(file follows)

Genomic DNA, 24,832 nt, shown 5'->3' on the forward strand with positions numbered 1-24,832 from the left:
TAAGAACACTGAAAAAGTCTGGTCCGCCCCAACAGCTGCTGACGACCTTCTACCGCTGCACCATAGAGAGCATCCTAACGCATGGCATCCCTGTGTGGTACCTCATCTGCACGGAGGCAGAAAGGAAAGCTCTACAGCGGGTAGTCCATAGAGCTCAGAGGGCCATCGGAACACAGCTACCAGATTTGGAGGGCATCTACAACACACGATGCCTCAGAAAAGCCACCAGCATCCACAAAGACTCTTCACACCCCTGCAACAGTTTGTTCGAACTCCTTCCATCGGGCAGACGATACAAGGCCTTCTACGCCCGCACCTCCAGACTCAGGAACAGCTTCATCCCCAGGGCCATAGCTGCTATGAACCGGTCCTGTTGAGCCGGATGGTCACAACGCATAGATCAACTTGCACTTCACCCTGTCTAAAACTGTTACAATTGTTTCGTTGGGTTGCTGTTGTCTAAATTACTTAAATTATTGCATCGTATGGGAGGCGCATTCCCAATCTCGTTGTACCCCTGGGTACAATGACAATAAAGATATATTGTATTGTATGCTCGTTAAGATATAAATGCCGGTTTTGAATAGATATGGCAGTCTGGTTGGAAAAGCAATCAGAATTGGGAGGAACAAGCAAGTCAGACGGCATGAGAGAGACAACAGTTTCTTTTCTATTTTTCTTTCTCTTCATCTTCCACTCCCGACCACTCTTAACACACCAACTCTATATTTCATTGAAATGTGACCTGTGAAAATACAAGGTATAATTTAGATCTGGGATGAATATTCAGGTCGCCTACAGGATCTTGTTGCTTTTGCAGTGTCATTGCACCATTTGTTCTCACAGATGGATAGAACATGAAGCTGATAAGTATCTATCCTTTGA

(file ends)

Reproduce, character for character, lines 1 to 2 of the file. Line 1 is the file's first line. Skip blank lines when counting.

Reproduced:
Genomic DNA, 24,832 nt, shown 5'->3' on the forward strand with positions numbered 1-24,832 from the left:
TAAGAACACTGAAAAAGTCTGGTCCGCCCCAACAGCTGCTGACGACCTTCTACCGCTGCACCATAGAGAGCATCCTAACGCATGGCATCCCTGTGTGGTACCTCATCTGCACGGAGGCAGAAAGGAAAGCTCTACAGCGGGTAGTCCATAGAGCTCAGAGGGCCATCGGAACACAGCTACCAGATTTGGAGGGCATCTACAACACACGATGCCTCAGAAAAGCCACCAGCATCCACAAAGACTCTTCACACCCCTGCAACAGTTTGTTCGAACTCCTTCCATCGGGCAGACGATACAAGGCCTTCTACGCCCGCACCTCCAGACTCAGGAACAGCTTCATCCCCAGGGCCATAGCTGCTATGAACCGGTCCTGTTGAGCCGGATGGTCACAACGCATAGATCAACTTGCACTTCACCCTGTCTAAAACTGTTACAATTGTTTCGTTGGGTTGCTGTTGTCTAAATTACTTAAATTATTGCATCGTATGGGAGGCGCATTCCCAATCTCGTTGTACCCCTGGGTACAATGACAATAAAGATATATTGTATTGTATGCTCGTTAAGATATAAATGCCGGTTTTGAATAGATATGGCAGTCTGGTTGGAAAAGCAATCAGAATTGGGAGGAACAAGCAAGTCAGACGGCATGAGAGAGACAACAGTTTCTTTTCTATTTTTCTTTCTCTTCATCTTCCACTCCCGACCACTCTTAACACACCAACTCTATATTTCATTGAAATGTGACCTGTGAAAATACAAGGTATAATTTAGATCTGGGATGAATATTCAGGTCGCCTACAGGATCTTGTTGCTTTTGCAGTGTCATTGCACCATTTGTTCTCACAGATGGATAGAACATGAAGCTGATAAGTATCTATCCTTTGA